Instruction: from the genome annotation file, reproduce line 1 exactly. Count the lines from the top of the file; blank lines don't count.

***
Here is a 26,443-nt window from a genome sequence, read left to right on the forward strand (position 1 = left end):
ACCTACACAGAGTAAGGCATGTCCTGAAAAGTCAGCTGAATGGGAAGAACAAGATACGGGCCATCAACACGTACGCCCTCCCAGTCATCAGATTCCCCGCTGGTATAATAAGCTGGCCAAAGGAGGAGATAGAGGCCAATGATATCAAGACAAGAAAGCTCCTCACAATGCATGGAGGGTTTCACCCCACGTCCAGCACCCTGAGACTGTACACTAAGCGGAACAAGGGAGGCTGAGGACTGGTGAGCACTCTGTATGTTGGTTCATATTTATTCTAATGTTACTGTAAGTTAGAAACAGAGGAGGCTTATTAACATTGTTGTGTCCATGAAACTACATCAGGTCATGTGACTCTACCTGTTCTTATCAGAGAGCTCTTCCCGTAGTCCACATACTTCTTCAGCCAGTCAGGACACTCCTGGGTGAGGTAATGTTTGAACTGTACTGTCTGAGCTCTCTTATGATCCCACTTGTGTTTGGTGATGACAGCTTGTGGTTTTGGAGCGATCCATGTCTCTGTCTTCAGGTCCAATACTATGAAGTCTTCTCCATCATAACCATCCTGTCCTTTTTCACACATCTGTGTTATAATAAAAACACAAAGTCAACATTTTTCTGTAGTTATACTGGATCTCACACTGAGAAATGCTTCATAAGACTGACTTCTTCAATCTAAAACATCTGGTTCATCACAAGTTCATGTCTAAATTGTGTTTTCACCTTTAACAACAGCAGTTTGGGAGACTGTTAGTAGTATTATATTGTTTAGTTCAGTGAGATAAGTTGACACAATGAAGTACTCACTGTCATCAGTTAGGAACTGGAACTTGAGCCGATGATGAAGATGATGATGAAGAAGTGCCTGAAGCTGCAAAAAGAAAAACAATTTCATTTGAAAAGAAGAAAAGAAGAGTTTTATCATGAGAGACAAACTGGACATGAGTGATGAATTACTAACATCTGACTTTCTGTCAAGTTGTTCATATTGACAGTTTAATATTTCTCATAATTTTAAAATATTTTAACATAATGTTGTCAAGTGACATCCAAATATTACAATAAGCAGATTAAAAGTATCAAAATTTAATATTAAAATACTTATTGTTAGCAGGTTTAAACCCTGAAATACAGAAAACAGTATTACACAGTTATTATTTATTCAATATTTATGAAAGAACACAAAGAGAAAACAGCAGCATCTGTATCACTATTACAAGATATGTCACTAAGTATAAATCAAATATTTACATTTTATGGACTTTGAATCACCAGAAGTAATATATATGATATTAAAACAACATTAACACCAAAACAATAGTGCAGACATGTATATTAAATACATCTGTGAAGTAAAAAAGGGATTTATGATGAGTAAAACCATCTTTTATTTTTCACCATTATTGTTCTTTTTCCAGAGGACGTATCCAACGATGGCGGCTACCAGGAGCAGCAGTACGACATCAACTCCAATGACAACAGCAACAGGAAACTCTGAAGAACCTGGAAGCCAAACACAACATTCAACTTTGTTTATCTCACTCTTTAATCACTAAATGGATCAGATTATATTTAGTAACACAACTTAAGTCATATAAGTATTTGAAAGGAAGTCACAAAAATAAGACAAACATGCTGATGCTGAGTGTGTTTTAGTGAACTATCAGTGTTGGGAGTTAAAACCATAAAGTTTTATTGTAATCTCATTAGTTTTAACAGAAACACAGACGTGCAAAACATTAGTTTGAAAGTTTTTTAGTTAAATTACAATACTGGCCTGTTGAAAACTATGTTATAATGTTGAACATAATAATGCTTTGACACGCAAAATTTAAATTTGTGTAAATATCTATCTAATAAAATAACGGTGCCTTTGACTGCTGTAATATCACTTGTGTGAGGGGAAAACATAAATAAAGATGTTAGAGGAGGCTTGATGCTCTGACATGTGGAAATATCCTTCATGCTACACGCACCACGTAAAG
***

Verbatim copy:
Here is a 26,443-nt window from a genome sequence, read left to right on the forward strand (position 1 = left end):